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Molecular and sensory characterization of the aging bouquet of Bordeaux red wines: influence of the stopper

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Molecular and sensory characterization of the aging bouquet of Bordeaux red wines: influence of the stopper

Emilia Suhas

Emilia SUHAS
ISVV-Institut des Sciences De la Vigne et du Vin (Francia)

Many aromatic compounds are involved in the aging bouquet expression of great red wines Their identification is a challenging task due to several drawbacks: the matrix complexity, the low concentration of impact compounds and the volume of wine required. The aim of this work was to develop a new strategy based on an accelerated reductive treatment (A.R.T.) of oak wood organic extracts with H2S to produce new thiols, in order to mimic what can happen in red wine during bottle aging.

Following this new approach, and through sensory analysis experiments, we demonstrated that the vanilla-like aroma of fresh oak wood was transformed into intense “meaty” nuances similar to those found in old but non-oxidized red wines. After optimization of the chemical reaction, the samples were analyzed by gas chromatography coupled with a pulsed flame photometric detector and olfactometry (GC-O-PFPD) to detect odorant zones reminiscent of the meaty nuances. One of them was identified as 2-methoxybenzenethiol by preparative multidimensional GC-GC-O-TOF MS in oak wood extracts and by GC-MS/MS (SRM mode) in red wines. Following the same strategy, five other thiols reminiscent of “meaty” nuances, including 2,5-dimethylfuran-3-thiol, 5-methyl-2-furfurylthiol, o-toluenethiol, 2,6-dimethylbenzenethiol and 2,6-dimethoxybenzenethiol were also identified, some of them for the first time in red wines. At the same time, we report the identification of 1-phenylethanethiol and 2-methyl-(3-methyldithio)-furan in old red wines.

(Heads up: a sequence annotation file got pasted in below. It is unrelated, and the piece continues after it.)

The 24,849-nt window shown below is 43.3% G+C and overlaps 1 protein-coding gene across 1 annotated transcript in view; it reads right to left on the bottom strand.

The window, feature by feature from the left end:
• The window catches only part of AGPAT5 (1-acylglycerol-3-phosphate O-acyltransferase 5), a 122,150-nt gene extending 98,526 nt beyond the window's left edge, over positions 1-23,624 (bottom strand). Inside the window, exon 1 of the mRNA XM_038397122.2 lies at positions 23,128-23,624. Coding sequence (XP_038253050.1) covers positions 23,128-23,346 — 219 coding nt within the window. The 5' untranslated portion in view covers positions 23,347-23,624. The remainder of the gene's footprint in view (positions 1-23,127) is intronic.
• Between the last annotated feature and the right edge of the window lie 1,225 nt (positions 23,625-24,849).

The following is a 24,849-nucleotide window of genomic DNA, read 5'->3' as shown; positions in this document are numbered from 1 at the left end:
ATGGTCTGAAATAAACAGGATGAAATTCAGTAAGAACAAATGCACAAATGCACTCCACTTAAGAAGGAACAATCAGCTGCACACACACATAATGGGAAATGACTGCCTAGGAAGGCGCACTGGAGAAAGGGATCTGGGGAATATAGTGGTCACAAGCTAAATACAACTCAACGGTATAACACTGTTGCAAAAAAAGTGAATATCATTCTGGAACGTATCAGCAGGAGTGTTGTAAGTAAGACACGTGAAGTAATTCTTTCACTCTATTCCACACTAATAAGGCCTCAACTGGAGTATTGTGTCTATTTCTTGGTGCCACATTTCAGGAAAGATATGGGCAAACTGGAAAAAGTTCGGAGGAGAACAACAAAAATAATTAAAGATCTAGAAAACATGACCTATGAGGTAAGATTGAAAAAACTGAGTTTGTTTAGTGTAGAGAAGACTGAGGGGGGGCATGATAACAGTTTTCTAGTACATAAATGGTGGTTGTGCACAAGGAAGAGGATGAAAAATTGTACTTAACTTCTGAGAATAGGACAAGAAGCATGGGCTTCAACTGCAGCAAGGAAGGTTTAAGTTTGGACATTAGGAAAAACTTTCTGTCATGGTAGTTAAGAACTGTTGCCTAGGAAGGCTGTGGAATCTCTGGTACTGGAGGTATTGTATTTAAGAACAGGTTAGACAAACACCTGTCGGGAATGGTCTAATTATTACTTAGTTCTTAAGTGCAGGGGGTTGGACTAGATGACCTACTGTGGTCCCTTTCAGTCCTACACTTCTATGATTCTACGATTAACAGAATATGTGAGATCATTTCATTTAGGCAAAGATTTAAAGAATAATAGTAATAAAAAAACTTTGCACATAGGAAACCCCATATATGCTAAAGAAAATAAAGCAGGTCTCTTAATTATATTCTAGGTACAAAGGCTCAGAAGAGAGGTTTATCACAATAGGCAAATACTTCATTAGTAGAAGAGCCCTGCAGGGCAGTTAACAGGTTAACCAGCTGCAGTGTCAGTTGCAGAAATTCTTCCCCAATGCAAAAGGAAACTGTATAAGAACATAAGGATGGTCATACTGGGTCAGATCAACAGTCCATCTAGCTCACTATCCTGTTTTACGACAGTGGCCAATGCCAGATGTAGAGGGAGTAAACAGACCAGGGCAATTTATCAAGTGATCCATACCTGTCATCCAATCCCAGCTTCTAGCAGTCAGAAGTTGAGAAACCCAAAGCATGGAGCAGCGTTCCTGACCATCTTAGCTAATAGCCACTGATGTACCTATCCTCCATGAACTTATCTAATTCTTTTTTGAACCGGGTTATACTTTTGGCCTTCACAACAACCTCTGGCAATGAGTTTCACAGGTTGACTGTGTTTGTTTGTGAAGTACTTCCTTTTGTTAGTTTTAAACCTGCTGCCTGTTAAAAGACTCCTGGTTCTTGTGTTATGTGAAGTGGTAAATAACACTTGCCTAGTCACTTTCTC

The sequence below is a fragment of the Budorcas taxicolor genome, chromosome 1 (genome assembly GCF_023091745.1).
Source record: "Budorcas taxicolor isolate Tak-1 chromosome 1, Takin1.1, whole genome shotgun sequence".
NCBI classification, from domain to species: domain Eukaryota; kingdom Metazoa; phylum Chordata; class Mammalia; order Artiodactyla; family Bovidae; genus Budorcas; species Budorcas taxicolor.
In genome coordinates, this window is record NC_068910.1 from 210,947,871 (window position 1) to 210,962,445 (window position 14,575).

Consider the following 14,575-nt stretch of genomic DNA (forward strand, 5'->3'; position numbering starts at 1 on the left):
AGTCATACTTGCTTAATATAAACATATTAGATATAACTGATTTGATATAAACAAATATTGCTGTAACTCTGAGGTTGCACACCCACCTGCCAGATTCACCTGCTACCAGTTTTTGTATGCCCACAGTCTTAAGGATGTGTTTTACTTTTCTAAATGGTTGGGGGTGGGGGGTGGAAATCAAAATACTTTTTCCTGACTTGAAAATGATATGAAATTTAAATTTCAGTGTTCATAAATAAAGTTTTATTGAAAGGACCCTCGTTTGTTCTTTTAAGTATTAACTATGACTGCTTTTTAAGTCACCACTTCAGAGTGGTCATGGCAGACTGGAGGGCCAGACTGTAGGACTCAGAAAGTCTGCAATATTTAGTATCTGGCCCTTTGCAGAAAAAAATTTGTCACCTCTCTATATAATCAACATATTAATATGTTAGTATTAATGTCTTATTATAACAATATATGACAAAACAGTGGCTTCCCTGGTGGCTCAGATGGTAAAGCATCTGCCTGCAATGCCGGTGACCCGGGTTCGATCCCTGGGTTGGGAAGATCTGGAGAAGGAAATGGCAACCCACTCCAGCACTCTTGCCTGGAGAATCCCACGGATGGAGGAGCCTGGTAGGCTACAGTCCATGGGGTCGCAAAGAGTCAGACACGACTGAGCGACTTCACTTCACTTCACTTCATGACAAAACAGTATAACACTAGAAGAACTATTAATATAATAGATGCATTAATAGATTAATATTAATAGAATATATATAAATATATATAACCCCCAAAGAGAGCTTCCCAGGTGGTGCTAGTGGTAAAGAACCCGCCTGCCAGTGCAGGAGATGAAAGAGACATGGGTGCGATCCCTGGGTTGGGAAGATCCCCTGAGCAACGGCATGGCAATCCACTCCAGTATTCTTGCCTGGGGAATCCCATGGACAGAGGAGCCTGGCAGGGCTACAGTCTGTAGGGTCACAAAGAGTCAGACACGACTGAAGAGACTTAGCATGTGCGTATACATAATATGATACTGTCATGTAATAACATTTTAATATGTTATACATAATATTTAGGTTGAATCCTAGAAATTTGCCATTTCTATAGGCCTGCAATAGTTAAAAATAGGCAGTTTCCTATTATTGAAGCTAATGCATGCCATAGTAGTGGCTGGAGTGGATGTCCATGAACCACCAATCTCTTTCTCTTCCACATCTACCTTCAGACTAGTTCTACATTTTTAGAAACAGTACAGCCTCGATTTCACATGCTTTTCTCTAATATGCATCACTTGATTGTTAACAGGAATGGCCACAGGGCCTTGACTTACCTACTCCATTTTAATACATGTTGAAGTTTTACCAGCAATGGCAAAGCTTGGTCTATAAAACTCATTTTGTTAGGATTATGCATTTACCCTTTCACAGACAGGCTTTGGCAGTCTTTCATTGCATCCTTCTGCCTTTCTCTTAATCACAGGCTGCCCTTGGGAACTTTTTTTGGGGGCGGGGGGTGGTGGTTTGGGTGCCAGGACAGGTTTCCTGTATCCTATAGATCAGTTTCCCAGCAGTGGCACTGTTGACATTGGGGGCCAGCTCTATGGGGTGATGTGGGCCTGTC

We validated a quantification method by SPE GC-MS/MS to study their distribution in 67 young and old Cabernet Sauvignon wines between 2000 and 2016 from different appellations located in Napa Valley, Pauillac and Toscany. These results showed that the highest concentrations of thiols were found in the oldest wines and varied according to the growth. We determined the odor detection threshold of these compounds in model solution and a red wine and we demonstrated for the first time their contribution on the aroma of old red wines. inally, to complete this work, we studied the link between thiol compounds and their precursors released by oak during barrel aging and the influence of the choice of cork on the levels of these “meaty” thiols in a Bordeaux red wine aged 12 years in bottle. hese results highlight the influence of oak aging and the importance of a quality closure on the development of red wine meaty aromas during long-term aging.

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